questionnaires. These two inputs are critical to the calculation of an 
accurate dumping margin because they relate directly to the normal 
value of the subject honey sold during the POR, as section 773(c)(1)(B) 
of the Act requires the Department to include ``the cost of containers, 
coverings, and other expenses.'' However, Taiside did not provide the 
information, even though Taiside had this information in its sole 
possession. Therefore, the Department finds that Taiside failed to act 
to the best of its ability in reporting its factors data. Consistent 
with the Department's practice in other cases where a respondent fails 
to cooperate to the best of its ability, and in keeping with section 
776(b) of the Act, the Department finds that the use of partial AFA is 
warranted for Taiside's two unreported packing inputs, discovered 
during verification. See Taiside Verification Report at 11.
    Therefore, for these preliminary results, as partial AFA and based 
on the approximate additional consumption of staples and paperboard, 
the Department will double the reported usage rates of carton and tape-
-those inputs on the record that mimic the functions of the unreported 
packing inputs of staples and paperboard inserts--to account for the 
additional unreported packing materials. See ``Factors of Production'' 
section below.

Factors of Production

    In accordance with section 773(c)(3) of the Act, we calculated NV 
based on the factors of production which included, but were not limited 
to: (A) Hours of labor required; (B) quantities of raw materials 
employed; (C) amounts of energy and other utilities consumed; and (D) 
representative capital costs, including depreciation. We used factors 
of production reported by the producer or exporter for materials, 
energy, labor, and packing, except as indicated. To calculate NV, we 
multiplied the reported unit factor quantities by publicly available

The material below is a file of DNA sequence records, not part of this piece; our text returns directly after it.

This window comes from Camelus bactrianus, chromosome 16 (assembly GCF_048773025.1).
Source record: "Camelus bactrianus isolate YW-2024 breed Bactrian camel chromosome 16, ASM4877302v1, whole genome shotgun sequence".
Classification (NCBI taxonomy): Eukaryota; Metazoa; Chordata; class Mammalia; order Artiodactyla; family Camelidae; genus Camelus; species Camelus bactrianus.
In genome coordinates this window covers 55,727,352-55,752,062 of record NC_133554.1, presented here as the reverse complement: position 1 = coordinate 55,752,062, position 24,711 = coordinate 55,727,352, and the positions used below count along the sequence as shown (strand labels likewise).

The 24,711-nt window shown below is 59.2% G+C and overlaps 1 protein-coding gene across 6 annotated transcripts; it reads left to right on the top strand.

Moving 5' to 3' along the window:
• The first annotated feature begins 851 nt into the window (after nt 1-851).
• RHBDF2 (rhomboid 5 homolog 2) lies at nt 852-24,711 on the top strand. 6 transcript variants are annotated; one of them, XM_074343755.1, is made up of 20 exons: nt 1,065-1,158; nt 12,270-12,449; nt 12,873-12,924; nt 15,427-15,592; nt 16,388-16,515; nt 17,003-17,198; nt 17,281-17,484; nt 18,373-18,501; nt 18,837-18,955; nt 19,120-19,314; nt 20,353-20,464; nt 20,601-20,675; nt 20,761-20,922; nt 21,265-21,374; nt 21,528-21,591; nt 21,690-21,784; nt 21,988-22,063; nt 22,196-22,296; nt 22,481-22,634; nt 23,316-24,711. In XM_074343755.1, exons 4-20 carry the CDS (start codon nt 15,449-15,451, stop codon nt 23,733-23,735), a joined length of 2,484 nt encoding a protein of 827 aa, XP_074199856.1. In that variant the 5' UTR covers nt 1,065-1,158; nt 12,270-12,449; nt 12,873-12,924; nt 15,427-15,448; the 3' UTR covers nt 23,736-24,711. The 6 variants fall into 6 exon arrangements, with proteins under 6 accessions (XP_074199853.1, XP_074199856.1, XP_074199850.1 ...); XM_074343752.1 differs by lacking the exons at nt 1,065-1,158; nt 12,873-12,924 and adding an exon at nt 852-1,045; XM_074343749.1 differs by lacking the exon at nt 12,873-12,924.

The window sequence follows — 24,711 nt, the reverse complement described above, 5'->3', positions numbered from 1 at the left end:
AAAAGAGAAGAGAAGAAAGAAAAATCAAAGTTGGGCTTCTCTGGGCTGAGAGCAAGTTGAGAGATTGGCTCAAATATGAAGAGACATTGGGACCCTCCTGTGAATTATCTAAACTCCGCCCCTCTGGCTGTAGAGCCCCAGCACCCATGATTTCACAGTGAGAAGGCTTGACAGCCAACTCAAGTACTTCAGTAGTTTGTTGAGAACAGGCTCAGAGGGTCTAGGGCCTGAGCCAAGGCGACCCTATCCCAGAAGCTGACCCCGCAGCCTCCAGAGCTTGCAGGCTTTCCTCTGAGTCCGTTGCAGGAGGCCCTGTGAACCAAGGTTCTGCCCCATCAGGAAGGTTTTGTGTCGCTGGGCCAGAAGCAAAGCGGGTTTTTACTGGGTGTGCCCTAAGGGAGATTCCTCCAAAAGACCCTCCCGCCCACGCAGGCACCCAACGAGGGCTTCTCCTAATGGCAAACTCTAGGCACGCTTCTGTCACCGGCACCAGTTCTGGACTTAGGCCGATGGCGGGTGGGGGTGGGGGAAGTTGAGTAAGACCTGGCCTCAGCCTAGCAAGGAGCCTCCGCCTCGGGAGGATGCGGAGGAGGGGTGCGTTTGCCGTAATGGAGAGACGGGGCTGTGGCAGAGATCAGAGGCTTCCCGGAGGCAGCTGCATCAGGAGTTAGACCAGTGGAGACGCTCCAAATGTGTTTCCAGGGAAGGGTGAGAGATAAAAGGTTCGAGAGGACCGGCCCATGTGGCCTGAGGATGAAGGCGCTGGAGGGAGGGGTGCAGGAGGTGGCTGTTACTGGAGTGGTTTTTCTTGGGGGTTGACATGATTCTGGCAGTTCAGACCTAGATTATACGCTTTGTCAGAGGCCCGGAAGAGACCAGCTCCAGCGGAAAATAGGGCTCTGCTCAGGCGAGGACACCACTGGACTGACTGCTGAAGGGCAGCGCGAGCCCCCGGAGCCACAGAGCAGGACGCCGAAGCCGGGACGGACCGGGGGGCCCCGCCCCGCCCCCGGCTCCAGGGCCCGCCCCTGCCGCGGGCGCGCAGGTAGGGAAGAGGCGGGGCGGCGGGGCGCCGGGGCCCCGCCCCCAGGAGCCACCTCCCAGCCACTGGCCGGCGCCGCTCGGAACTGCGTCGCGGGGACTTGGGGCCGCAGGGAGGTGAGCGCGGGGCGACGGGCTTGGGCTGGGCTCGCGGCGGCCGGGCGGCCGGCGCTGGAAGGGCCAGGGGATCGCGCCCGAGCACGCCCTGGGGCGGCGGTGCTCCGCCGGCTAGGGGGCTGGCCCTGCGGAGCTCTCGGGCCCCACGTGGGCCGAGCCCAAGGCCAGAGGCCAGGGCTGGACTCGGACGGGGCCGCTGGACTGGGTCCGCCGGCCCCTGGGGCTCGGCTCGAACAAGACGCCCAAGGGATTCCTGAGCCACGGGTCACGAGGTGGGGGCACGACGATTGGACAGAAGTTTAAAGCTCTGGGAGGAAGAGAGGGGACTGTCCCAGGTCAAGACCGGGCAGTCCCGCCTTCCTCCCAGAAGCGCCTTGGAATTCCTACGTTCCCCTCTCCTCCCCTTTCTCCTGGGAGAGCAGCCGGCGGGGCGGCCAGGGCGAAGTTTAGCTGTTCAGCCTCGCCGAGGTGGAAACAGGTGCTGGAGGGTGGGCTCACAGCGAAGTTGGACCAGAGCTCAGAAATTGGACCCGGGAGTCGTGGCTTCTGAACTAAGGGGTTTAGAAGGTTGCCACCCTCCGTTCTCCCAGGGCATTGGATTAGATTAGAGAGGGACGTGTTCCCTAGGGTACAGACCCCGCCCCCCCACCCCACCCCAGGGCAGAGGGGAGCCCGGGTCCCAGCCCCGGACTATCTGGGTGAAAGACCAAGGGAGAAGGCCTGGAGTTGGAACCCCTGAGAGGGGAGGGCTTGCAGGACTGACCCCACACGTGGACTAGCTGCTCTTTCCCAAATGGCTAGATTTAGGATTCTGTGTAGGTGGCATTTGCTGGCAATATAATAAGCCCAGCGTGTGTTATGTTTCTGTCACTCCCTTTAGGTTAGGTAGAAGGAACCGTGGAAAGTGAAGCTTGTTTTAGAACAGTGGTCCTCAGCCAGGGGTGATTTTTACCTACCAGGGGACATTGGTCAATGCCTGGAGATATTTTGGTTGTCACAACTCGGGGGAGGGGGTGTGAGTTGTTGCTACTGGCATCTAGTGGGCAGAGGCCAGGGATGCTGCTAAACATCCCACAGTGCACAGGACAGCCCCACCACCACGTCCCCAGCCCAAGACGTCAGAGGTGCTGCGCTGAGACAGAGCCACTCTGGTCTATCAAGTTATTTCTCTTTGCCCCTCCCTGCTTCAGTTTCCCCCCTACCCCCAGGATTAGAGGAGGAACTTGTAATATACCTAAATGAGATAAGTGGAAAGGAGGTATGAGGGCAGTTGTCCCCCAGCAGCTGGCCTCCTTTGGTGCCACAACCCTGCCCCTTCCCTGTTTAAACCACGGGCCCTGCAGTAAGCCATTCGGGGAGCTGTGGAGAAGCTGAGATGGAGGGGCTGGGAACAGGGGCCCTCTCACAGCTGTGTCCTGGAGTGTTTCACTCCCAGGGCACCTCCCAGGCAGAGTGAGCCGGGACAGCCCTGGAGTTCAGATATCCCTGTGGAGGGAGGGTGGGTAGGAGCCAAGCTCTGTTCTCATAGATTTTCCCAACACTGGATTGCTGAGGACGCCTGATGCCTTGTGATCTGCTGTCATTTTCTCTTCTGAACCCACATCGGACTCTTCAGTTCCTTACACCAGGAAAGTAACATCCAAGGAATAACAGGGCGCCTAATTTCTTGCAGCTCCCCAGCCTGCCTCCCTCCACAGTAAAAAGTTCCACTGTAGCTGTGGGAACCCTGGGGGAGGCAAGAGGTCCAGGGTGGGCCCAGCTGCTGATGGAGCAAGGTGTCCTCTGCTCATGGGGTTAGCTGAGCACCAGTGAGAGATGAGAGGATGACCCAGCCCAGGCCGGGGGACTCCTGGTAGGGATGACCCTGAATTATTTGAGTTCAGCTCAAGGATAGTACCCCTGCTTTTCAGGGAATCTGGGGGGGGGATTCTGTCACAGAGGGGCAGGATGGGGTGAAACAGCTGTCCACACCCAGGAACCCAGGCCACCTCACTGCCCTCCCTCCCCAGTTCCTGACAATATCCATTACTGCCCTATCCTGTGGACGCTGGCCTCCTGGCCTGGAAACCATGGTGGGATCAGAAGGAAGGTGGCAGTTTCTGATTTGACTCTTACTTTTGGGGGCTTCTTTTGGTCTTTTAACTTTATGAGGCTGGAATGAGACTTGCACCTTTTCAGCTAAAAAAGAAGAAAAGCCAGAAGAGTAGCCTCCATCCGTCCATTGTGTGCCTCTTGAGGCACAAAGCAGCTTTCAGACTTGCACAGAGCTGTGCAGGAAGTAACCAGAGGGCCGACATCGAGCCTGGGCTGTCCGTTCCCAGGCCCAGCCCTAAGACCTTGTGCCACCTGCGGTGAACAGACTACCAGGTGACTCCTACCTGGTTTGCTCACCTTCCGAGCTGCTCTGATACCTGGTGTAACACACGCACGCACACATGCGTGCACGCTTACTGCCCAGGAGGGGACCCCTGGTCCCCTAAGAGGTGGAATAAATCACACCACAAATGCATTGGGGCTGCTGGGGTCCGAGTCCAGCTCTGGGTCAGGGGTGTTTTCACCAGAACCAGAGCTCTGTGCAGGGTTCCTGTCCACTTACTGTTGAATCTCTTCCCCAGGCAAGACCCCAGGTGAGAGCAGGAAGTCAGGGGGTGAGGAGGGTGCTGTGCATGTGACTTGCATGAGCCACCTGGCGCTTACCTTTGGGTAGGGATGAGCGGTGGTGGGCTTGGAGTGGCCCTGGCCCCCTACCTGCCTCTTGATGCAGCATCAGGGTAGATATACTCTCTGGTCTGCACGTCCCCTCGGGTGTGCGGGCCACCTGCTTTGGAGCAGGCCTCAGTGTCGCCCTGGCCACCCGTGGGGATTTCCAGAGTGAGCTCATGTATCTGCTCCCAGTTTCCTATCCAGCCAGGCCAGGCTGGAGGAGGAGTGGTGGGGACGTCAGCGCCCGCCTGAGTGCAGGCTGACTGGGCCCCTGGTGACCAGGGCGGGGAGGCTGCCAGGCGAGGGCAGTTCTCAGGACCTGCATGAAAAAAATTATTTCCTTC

Indian values.
    For Taiside, based on information obtained at verification, for 
these preliminary results the Department will apply partial adverse 
facts available to the calculation of the usage rates for two 
unreported packing inputs. See ``Application of Adverse Facts 
Available,'' section above.
    In selecting the surrogate values, we considered the quality, 
specificity, and contemporaneity of the data, in accordance with our 
practice. See, e.g., Fresh Garlic from the People's Republic of China: 
Final Results of Antidumping Duty New Shipper Review, 67 FR 72139 
(December 4, 2002), and accompanying Issues and Decision Memorandum at 
Comment 6; and Final Results of First New Shipper Review and First 
Antidumping Duty Administrative Review: Certain Preserved Mushrooms 
From the People's Republic of China, 66 FR 31204 (June 11, 2001), and

[[Page 32927]]

accompanying Issues and Decision Memorandum at Comment 5. When we used 
publicly available import data reported in the Monthly Statistics of 
the Foreign Trade of India (Indian Import Statistics), as published by 
the Directorate General of Commercial Intelligence and Statistics of 
the Ministry of Commerce and Industry, Government of India, and 
available from World Trade Atlas (see http://www.gtis.com/wta.htm) to 
value inputs sourced domestically by PRC suppliers, we added to the 
Indian surrogate values a surrogate freight cost calculated using the 
shorter of the reported distance from the domestic supplier to the 
factory or the distance from the nearest port of export to the factory. 
This adjustment is in accordance with the CAFC's decision in Sigma